12 JULY 1957, Page 21

Pater Patriae?

As the cheerful 'strains of 'Busy Doing Nothing' faded away on Sud-

ri day night, I put aside my memories V of Sabbatical television—thoughts that lie too deep for tears—and prepared to meet my Premier face to face. When previously exposed upon my screen Mr. Harold Macmillan had presented a stiff-lipped, weary-eyed caricature of the stage milord, coldly contemptuous of the cameras and his own clichés. Talking down, it seemed, produced in him a kind of spiritual arthritis. Since my last glimpse of this public martyrdom, however, Mr. Macmillan had blos- somed in the sunshine of power : if he can conquer the House of Commons, could he not master television? Is he not the most stylish, ebullient and confidently bonhomous of Premiers (or so the columnists insist)? And had he not just scored a personal triumph with the Common- wealth Premiers, about which he was to speak that evening? Now, perhaps, the nation would see some of that warmth and humanity which have, we are told, captivated Dr. Nkrumah and Mr. Gaitskell. Alas for my hopes : of the laughing cavalier of Westminster there was no sign. Once or twice Mr. Macmillan elevated his left eyebrow, grimaced apprehensively and almost bared his teeth, but otherwise his face was congealed with neutral solemnity, his voice free from any tinge of un-English fire or feeling, his language resolutely vague and banal. The man was, one must assume, obliterated by the statesman: this is the mask which the Prime Minister thinks appropriate for public wear on television. Matter and manner alike are designed not to inform the nation about any mere particulars, but to reassure it by an image of reticent, parental strength—the heavy father (c. 1900) who knows supremely best. Sceptical viewers, hardened by the phiz-mongering of the camera, may remem- ber the mourners of Corunna :

We steadfastly gazed on the face that was dead And we bitterly thought of the morrow.

The majority, I suspect, will switch off rapidly. Can the Conservative Party really still afford these little homilies? Un mauvais quart d'heure on television can wipe out the possible benefit of all the thousands planned on publicity. I hasten to add that, in my recollection, Mr. Gaitskell is scarcely more impressive as a TV soloist. The fact is that formal addresses of this kind, which ignore all the demands and possibilities of television, are a dangerous anachronism for the party machines. Nobody expects that our leaders, to Left or Right, will necessarily have the elan and panache of Tito or Nasser—as projected on television during the past fortnight—but they should, at least, allow the technicians and producers to do their best to project not graven images but, human beings, not only at election times but in the years between.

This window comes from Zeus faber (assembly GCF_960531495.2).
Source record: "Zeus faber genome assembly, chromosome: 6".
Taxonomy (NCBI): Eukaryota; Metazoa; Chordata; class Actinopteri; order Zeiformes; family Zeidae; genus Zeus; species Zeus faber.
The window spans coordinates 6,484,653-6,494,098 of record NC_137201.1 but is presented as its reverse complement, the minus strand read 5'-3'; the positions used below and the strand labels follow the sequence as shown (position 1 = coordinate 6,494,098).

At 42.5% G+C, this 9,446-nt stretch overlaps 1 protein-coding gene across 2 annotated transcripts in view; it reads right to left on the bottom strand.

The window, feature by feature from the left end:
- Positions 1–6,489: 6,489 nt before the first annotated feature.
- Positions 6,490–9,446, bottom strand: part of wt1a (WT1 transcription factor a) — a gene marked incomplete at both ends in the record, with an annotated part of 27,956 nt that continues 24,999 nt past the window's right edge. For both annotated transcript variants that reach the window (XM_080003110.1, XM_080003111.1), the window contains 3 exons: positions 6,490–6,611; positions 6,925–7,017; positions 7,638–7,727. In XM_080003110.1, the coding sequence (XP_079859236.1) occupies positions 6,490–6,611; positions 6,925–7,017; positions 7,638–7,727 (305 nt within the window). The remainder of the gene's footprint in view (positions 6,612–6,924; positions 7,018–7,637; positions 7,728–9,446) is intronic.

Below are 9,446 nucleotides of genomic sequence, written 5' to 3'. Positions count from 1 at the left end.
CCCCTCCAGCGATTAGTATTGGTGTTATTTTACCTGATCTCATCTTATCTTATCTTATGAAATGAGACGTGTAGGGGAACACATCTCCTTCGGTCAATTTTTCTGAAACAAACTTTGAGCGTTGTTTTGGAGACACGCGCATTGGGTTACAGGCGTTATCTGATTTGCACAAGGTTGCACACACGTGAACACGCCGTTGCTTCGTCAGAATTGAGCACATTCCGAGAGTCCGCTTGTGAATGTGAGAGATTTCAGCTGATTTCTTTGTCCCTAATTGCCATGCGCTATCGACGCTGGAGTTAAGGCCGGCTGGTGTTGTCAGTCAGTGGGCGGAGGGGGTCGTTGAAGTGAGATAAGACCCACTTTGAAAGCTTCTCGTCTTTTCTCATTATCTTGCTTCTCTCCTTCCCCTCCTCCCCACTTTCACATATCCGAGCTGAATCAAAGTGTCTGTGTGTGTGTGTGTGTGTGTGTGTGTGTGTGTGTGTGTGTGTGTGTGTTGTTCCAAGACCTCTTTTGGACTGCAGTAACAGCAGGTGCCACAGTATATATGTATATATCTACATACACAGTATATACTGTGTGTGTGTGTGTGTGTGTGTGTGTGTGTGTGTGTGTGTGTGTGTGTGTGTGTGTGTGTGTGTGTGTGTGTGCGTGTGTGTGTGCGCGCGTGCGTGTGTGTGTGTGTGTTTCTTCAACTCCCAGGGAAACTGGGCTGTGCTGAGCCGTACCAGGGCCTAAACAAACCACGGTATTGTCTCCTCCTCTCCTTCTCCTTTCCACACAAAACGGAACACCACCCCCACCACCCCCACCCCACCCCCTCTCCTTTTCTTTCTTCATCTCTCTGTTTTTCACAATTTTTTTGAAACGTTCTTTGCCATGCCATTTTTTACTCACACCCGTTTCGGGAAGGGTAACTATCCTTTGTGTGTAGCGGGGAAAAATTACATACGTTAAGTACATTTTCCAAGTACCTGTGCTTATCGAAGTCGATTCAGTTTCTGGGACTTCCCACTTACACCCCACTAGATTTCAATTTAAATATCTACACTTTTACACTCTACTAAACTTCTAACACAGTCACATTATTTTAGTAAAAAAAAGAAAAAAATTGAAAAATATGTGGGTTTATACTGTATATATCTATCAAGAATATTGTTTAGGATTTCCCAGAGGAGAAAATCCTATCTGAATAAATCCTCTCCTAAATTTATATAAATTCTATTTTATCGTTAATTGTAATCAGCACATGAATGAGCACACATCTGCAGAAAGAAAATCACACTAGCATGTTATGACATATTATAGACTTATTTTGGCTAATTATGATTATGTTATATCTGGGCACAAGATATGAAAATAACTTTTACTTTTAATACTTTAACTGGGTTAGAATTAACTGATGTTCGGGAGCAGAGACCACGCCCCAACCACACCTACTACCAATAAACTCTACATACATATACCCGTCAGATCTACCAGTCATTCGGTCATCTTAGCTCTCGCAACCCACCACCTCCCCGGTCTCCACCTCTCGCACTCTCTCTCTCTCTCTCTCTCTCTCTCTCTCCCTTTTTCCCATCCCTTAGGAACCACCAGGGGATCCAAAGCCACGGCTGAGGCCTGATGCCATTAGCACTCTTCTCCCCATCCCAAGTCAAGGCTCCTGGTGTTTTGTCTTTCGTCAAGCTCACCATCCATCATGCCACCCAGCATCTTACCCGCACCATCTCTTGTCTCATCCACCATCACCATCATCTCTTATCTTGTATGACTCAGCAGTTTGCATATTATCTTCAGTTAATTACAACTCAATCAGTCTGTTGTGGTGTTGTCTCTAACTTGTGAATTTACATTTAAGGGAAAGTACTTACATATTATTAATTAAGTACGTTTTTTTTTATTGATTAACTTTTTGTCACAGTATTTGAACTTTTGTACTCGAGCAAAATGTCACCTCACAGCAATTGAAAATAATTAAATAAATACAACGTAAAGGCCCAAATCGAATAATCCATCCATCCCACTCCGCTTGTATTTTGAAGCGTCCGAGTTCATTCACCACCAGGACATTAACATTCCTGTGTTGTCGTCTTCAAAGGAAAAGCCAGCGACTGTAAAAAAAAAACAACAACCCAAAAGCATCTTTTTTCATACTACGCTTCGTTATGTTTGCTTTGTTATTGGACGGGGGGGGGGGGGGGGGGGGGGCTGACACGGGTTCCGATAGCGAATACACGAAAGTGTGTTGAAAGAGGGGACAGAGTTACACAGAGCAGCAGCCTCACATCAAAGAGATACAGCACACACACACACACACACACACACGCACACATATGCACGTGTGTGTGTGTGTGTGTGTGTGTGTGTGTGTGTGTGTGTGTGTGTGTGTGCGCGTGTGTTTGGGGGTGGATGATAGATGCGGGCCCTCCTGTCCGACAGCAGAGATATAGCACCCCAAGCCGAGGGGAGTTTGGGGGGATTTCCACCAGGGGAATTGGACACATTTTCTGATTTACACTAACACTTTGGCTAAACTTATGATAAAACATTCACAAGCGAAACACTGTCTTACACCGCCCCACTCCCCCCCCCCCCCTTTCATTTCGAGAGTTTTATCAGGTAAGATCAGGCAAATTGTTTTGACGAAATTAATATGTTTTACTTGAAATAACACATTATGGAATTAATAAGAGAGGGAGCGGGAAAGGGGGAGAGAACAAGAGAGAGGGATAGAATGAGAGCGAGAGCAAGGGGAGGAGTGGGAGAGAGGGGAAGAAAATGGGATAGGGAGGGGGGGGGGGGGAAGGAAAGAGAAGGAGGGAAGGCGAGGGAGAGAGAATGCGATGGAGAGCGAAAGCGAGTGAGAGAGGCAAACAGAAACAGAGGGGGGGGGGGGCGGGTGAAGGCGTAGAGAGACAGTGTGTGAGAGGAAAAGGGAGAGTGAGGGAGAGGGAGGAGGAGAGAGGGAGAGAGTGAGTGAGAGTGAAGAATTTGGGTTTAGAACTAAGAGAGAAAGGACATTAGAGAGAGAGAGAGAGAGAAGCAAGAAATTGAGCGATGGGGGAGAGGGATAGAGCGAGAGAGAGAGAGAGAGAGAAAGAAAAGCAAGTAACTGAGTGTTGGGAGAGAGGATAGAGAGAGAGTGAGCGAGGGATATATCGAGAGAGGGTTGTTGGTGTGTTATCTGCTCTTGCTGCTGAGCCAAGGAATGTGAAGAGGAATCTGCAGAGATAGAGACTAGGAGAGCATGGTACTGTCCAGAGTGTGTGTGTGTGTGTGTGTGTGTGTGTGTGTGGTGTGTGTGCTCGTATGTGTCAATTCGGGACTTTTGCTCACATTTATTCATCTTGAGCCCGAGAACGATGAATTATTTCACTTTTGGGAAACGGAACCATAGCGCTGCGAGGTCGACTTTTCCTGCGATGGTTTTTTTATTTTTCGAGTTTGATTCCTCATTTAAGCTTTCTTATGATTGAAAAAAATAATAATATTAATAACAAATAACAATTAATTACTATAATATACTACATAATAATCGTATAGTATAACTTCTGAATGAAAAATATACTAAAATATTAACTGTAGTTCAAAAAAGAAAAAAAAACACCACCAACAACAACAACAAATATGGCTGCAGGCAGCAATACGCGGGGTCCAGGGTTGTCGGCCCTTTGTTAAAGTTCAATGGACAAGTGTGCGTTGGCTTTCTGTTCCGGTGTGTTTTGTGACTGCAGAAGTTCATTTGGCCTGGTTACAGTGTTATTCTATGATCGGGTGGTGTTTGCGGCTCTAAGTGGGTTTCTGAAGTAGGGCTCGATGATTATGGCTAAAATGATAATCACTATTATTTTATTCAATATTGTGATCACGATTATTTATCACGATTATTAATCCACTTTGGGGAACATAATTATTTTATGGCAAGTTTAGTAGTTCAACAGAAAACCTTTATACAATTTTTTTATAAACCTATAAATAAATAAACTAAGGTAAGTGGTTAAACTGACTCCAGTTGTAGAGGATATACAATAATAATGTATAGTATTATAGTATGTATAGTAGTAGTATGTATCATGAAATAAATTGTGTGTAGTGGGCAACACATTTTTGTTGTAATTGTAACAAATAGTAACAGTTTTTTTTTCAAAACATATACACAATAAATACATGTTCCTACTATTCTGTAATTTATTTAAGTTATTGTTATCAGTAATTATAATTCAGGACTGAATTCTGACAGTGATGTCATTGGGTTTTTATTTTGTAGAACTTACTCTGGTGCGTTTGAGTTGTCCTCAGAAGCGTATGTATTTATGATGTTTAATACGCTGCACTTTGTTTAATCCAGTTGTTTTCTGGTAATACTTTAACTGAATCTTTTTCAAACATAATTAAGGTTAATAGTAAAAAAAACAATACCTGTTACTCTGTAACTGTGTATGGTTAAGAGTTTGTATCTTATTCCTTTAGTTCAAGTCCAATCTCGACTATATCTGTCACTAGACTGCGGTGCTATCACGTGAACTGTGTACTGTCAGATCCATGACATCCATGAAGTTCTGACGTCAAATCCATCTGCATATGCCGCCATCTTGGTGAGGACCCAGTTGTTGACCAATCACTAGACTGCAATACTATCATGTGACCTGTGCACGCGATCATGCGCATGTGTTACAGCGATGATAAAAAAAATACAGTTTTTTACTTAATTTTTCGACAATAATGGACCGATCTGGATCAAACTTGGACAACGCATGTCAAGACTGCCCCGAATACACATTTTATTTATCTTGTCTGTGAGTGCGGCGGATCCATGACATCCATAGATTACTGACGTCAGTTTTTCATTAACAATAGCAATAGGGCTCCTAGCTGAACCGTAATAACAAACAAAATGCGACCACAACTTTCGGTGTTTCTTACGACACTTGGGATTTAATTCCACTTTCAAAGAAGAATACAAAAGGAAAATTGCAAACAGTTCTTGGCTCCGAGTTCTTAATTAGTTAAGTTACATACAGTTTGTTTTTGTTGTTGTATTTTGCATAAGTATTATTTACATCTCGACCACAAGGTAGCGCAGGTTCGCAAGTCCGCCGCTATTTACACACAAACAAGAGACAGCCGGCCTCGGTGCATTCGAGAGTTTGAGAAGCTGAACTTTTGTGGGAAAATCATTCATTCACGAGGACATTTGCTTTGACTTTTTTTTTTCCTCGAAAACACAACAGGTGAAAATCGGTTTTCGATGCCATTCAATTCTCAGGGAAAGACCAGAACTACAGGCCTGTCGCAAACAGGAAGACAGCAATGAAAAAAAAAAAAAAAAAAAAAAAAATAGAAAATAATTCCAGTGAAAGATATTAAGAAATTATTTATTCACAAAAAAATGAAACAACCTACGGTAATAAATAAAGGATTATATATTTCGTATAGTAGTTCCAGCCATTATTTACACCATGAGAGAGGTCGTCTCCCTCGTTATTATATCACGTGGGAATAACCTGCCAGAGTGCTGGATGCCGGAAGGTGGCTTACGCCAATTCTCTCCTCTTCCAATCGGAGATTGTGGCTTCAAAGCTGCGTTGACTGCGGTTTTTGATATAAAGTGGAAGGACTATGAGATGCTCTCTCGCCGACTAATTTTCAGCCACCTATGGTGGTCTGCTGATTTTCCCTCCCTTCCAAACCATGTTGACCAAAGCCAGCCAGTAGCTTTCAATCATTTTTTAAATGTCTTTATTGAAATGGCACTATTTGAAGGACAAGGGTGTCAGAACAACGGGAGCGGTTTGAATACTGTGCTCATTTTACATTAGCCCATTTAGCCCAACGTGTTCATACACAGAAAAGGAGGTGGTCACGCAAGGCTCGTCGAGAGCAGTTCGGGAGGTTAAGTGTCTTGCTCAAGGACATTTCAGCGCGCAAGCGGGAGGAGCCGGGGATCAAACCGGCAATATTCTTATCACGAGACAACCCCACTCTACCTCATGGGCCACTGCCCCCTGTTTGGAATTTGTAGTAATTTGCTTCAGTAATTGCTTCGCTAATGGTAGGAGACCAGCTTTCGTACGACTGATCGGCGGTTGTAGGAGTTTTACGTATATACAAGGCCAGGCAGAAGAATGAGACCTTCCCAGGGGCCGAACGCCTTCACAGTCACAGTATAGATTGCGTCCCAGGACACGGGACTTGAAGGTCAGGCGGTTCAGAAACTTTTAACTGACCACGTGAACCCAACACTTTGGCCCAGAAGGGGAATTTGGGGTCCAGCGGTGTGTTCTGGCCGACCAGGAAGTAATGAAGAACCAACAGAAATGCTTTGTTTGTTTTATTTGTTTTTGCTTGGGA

Both networks now compete, at seven o'clock on Sunday evenings, for the attention of be- lievers. Or are infidels expected, too? Although the BBC's religious policy is still, as far as I know, one of propaganda for Christianity—to help viewers 'to find the way to living faith in Christ as members of a Christian Church'—many of its programmes are conspicuously for the converted only. Pagans, I suppose, are not supposed „to switch on the morning service, but need this be quite so oblivious of television—as a means of pointing the way to that living faith—as, for example, the service from Wymondham Abbey last Sunday? For the sick and the old it must clearly be a joy to be taken by the cameras into the church, following the ceremonial progress of the service: but would it be offensive to believers, if the camera were to show us, perhaps, the faces of the congregation, not just the backs of their heads? The rapt face of a dedicated Christian, as may be seen on other TV programmes, is a better testimonial to his creed than an hour's intoning, singing and sermonising. On Channel Nine, in the evening series of Living Your Life, five MPs met With the promising intention of dis- cussing 'religion in Parliament'; but instead they argued politely about whether they should put their party or their conscience first, which didn't seem to be quite the same thing. True, there were some touching eulogies of the Whips, who are very nice chaps, it seems, on both sides of the House and 'haven't got very much power'; and a poignant self-accusation by Mr. Bob Mellish for having voted against his party on an issue of conscience ('a very much abused word,' he said indignantly).